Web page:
Within an organization, roles are created for various job functions. The permissions to perform certain operations are assigned to specific roles. Members or staff (or other system users) are assigned particular roles, and through those role assignments acquire the permissions needed to perform particular system functions.
Since users are not assigned permissions directly, but only acquire them through their role (or roles), management of individual user rights becomes a matter of simply assigning appropriate roles to the user’s account; this simplifies common operations, such as adding a user, or changing a user’s department.
Three primary rules are defined for RBAC:
- Role assignment: A subject can exercise a permission only if the subject has selected or been assigned a role.
- Role authorization: A subject’s active role must be authorized for the subject. With rule 1 above, this rule ensures that users can take on only roles for which they are authorized.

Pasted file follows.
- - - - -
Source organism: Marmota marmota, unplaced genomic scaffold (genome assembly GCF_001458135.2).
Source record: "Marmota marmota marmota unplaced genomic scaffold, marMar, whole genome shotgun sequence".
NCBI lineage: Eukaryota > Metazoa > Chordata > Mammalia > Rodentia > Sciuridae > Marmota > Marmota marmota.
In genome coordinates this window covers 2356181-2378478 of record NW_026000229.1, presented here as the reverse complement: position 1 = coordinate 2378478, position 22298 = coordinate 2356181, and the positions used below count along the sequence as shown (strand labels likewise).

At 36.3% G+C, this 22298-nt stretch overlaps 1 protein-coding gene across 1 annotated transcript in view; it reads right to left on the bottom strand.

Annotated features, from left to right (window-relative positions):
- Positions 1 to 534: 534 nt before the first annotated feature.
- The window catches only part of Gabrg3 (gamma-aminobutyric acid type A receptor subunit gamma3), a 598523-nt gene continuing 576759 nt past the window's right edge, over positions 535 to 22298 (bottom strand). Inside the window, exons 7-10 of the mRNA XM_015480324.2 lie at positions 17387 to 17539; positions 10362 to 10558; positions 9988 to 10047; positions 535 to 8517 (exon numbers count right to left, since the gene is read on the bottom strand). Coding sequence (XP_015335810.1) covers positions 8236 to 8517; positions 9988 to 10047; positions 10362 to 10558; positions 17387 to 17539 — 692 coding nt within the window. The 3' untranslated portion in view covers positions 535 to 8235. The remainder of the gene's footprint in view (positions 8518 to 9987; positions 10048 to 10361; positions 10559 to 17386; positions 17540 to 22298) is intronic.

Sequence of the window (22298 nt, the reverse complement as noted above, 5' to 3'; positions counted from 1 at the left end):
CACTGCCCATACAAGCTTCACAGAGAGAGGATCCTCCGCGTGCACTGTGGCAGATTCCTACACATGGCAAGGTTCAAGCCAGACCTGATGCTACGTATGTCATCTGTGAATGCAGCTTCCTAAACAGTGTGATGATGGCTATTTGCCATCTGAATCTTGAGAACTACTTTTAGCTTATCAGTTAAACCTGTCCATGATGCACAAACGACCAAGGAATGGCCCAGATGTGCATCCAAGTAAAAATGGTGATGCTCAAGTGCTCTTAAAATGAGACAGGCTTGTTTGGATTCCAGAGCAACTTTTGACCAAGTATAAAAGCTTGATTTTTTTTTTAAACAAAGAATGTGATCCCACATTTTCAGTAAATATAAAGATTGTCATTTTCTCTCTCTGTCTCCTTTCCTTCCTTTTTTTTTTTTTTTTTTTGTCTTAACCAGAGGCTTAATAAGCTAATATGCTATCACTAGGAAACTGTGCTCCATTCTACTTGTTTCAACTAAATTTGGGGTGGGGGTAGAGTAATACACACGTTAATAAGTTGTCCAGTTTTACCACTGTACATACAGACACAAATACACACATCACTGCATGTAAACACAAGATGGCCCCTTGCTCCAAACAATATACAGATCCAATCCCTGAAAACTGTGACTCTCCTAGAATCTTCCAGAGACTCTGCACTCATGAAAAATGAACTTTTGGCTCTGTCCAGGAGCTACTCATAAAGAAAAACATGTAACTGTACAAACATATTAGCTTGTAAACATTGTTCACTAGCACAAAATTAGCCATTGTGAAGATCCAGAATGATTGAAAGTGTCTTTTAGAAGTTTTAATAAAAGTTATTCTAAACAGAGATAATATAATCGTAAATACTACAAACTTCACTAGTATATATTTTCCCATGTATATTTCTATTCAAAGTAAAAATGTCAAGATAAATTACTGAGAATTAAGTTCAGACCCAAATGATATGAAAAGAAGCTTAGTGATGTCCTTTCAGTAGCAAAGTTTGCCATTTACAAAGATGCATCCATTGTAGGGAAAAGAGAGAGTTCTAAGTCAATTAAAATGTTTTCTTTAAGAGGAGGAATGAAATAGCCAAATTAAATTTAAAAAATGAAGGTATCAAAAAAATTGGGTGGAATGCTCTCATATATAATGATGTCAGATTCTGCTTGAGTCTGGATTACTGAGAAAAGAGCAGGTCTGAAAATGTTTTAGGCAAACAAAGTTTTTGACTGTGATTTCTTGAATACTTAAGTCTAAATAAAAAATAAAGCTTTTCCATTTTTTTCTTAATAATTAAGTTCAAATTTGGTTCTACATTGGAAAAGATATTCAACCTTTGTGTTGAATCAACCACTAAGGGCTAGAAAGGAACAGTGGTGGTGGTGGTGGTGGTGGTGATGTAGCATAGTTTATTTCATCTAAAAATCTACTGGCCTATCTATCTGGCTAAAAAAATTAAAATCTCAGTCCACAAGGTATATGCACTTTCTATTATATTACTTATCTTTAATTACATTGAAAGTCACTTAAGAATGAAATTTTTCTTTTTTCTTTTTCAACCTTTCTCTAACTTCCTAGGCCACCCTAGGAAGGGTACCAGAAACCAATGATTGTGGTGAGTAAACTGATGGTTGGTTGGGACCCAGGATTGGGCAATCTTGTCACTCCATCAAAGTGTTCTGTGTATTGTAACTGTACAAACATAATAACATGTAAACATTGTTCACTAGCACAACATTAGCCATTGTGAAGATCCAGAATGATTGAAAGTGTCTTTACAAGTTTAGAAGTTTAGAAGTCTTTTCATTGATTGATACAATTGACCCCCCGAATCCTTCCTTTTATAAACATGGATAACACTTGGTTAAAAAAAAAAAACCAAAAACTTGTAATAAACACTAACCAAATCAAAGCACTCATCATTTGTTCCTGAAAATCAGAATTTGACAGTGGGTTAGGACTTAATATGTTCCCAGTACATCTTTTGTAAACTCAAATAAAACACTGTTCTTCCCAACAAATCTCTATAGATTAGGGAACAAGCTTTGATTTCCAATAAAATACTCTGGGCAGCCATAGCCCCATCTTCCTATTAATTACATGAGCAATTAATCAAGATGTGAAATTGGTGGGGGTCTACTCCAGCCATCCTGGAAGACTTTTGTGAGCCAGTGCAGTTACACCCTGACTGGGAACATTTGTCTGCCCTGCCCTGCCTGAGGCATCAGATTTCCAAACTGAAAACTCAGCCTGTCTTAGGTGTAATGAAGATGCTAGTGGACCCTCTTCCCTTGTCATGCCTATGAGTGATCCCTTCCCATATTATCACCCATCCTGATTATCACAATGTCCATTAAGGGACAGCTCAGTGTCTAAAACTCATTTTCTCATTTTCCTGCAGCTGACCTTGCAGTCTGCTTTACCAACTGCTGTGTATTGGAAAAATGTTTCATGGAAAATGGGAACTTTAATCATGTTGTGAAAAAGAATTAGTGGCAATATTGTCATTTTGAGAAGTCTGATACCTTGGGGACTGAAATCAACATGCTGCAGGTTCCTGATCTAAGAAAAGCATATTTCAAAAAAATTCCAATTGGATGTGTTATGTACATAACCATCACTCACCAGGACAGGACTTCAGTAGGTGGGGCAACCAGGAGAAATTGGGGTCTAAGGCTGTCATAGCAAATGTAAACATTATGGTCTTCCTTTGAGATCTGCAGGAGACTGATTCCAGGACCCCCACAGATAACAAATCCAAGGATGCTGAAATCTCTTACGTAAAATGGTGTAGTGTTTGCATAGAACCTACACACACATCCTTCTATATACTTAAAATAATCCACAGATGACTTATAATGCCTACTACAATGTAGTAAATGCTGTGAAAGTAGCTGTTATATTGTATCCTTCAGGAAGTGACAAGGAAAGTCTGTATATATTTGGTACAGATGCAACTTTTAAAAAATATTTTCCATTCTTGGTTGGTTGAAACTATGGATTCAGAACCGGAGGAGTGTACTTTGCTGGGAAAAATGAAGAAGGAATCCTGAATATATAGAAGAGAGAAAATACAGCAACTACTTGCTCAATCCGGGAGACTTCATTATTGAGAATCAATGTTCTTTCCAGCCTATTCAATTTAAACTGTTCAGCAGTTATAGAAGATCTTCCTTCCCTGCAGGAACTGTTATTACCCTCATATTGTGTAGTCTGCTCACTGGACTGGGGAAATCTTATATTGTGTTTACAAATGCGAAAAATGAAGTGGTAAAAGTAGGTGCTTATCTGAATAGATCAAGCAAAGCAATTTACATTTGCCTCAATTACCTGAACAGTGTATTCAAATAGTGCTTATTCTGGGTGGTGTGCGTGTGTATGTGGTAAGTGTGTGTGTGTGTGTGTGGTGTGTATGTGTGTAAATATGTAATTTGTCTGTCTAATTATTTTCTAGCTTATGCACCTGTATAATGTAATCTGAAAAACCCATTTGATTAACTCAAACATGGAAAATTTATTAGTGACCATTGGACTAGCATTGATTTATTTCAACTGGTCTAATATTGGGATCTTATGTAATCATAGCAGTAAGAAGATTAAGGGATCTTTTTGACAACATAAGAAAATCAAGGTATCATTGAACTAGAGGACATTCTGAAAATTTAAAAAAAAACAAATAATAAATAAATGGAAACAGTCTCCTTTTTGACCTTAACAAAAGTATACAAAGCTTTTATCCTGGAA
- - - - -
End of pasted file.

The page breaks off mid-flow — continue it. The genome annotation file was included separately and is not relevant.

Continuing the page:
- Permission authorization: A subject can exercise a permission only if the permission is authorized for the subject’s active role. With rules 1 and 2, this rule ensures that users can exercise only permissions for which they are authorized.
Additional constraints may be applied as well, and roles can be combined in a hierarchy where higher-level roles subsume permissions owned by sub-roles.
With the concepts of role hierarchy and constraints, one can control RBAC to create or simulate lattice-based access control (LBAC). Thus RBAC can be considered to be a superset of LBAC.